Monday, June 06, 2011

Funerals held for killed Syrian protesters

By BASSEM MROUE, Associated Press – June 4, 2011

BEIRUT – Thousands-strong funeral processions filed out of mosques and
past closed shops in the central Syrian city of Hama on Saturday, as
mourners buried dozens of protesters shot dead by security forces a day

A Syrian human rights activist increased Friday's death toll among
protesters to 63, up from an initial count of 48. Most of the dead were
killed in Hama after troops opened fire on crowds.

Mustafa Osso also said Saturday that the Internet had been mostly
restored, a day after authorities shut it down.

At least 1,270 people have been killed since an uprising against President
Bashar Assad's regime began in mid-March, according to the Local
Coordination Committees, which helps organize and document Syria's

The Syrian Observatory for Human Rights said Saturday that at least 48
people were killed in Hama, which has become a new center for protest and
violence. In 1982, the Syrian regime heavily bombed the city to crush an
uprising, killing thousands.

After noon prayers, tens of thousands of people streamed out of mosques
carrying coffins of the dead and headed toward the two city's main
cemeteries, said Rami Abdul-Rahman, the rights group's director.

Friday's protests appeared to be the biggest since the uprising began,
with people gathering in ever larger numbers in cities and towns across
the country, Abdul-Rahman said.

Hama residents said most shops were closed to protest the shootings.

"People are in a state of shock," a resident, who spoke by telephone, said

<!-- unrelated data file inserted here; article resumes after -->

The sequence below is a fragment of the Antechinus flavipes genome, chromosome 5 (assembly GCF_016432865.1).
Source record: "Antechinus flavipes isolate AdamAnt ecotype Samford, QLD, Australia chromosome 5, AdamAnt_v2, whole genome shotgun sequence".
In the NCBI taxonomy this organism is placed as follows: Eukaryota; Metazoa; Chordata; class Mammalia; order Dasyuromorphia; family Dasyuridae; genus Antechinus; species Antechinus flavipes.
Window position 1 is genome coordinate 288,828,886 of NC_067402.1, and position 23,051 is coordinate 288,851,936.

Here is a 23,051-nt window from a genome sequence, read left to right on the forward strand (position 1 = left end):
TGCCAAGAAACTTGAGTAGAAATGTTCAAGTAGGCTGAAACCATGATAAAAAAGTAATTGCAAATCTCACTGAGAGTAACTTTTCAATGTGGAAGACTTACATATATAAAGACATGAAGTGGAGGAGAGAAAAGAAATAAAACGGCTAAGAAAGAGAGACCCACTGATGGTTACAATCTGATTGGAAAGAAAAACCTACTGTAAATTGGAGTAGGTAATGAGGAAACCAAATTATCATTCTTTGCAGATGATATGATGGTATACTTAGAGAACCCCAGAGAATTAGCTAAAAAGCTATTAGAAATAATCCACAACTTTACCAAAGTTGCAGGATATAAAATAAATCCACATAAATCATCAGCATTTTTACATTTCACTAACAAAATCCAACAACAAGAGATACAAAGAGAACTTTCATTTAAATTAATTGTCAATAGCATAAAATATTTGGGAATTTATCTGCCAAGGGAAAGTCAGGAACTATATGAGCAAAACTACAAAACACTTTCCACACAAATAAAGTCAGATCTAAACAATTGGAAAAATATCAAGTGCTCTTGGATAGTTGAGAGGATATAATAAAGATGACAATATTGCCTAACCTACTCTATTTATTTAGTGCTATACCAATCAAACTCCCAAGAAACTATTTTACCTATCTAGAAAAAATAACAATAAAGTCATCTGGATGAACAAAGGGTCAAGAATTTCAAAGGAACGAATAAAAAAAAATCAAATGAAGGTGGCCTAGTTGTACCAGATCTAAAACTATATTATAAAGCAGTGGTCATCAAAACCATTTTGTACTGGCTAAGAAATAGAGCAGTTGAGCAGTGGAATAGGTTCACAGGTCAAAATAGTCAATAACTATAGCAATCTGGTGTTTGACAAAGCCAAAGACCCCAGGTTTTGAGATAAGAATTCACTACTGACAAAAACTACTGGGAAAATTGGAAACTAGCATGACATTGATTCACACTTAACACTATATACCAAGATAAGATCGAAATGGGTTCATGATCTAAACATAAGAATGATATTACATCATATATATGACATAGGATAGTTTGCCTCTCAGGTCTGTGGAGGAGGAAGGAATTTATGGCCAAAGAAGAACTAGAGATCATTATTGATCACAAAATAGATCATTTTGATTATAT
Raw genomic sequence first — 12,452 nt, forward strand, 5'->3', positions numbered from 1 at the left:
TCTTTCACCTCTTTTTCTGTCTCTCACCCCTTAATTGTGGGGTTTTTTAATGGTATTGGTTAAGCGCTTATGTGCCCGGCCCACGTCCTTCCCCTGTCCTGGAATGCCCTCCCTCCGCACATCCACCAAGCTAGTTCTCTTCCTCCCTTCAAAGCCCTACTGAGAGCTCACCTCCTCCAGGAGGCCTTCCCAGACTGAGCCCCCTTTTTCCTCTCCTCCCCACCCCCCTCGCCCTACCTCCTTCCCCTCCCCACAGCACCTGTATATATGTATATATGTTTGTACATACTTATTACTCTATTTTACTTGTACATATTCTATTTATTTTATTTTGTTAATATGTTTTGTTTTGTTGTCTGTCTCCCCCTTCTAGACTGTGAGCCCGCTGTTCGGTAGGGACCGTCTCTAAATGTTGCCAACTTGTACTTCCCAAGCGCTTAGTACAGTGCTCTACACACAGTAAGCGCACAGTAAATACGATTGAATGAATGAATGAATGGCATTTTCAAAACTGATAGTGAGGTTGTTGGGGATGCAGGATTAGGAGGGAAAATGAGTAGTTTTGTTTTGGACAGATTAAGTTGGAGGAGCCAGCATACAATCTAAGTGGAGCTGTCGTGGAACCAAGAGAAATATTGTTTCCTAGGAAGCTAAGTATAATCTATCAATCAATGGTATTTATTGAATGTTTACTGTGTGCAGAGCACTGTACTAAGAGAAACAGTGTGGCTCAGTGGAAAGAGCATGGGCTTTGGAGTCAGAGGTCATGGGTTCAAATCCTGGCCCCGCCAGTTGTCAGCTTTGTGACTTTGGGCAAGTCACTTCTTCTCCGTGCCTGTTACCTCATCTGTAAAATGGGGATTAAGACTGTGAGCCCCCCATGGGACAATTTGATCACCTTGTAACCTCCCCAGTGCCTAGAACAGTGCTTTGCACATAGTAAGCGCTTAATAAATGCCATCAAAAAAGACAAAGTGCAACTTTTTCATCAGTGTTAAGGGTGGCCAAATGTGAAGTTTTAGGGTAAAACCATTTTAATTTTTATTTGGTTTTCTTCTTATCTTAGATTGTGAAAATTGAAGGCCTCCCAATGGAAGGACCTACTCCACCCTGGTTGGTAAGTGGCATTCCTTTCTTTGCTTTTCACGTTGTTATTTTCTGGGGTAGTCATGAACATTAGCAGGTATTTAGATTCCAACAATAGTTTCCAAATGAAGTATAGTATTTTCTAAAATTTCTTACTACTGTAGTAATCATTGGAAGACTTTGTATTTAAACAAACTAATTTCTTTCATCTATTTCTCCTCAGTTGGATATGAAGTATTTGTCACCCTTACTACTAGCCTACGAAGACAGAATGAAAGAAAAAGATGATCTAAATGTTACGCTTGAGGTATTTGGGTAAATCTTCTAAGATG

on condition of anonymity for fear of government reprisals. "God knows
whether they will kill more people during the funerals."

Witnesses' reports could not be independently verified. The Syrian
government has severely restricted the media and expelled foreign
reporters, making it nearly impossible to independently verify what is
happening there.

The Syrian Observatory for Human Rights also said authorities released a
leading opposition figure Saturday. Ali Abdullah of the Damascus
Declaration Group had been jailed since 2007.

Authorities have released hundreds of political prisoners this week after
Assad issued a general amnesty Tuesday.

Assad also created a committee that he said would pave the way for a
national dialogue in an attempt to end the uprising, which is posing the
most serious challenge to the Assad family's 40-year rule. What began as a
disparate movement demanding reforms has grown into a resilient uprising
seeking Assad's ouster.

Assad has invited officials from 12 outlawed Kurdish parties to meet him,
said Mohammed Moussa of the Kurdish Leftist Party, whose group was
invited. He said the meeting is expected in the coming days.

Such a move would have been unthinkable only a few months ago. Assad
granted citizenship two months ago to stateless Kurds in eastern Syria —
aimed at addressing protesters' grievances.

About 1.5 million of Syria's 22 million people are Kurds. Syria's Kurdish
minority has long complained of discrimination.

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